Not only that, but the philosophy behind cryptocurrencies is also bringing with it a change in mentality: a departure from socialist policies in favor of a vision more focused on freedom. As a completely decentralized payment mechanism, Bitcoin has shown us the power of markets to create valuable “digital assets” and limit the ability of governments to preclude its use. Moreover, by its nature Bitcoin is mathematically scarce in supply, shielding it from an arbitrary devaluation (something that even the commodity-money could not boast). Despite this, skepticism is still prevalent in regard to cryptocurrencies, mainly due to their “unorthodox” birth. The objections are two mainly: cryptocurrencies will never be money and cryptocurrencies are a bubble.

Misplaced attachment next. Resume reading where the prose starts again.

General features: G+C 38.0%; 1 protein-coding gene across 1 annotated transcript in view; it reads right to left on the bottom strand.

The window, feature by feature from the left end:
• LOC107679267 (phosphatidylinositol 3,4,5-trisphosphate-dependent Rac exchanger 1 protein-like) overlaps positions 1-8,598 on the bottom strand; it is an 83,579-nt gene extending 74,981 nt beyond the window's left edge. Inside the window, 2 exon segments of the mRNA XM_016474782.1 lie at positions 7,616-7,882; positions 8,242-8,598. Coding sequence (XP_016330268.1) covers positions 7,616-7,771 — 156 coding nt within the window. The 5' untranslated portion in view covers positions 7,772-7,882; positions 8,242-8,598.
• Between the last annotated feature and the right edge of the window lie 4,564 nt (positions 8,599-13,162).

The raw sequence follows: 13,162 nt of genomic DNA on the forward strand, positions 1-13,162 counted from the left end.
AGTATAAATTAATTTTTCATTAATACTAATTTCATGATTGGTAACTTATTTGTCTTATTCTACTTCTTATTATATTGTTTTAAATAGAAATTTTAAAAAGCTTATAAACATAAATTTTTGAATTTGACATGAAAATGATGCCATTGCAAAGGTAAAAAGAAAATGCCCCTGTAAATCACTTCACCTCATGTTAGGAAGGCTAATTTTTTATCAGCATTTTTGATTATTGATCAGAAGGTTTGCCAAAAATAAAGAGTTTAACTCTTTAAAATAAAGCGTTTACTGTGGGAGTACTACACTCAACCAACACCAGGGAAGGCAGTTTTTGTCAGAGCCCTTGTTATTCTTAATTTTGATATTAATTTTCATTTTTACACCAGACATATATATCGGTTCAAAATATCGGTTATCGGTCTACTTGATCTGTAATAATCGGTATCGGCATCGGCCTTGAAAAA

Let’s start with the first objection. Although cryptocurrencies do not violate the Misesian Regression Theorem, perplexities remain regarding its immateriality and widespread acceptance. Given the way in which a commodity spontaneously becomes money, and how it has a pre-existing value based on its “non-monetary” use, is it possible that cryptocurrencies can become widely accepted means of exchange? It is. People accept euros, dollars and yen because they know their pre-existing purchasing power. In other words, they have a point of reference for assessing fiat money today because they know what they could buy yesterday. Well, the same goes for cryptocurrencies: just look at what they can buy today compared to yesterday. Moreover, the list of companies that accept cryptocurrencies is getting larger day by day. Not only that, but consider also the employees who accept them as wage.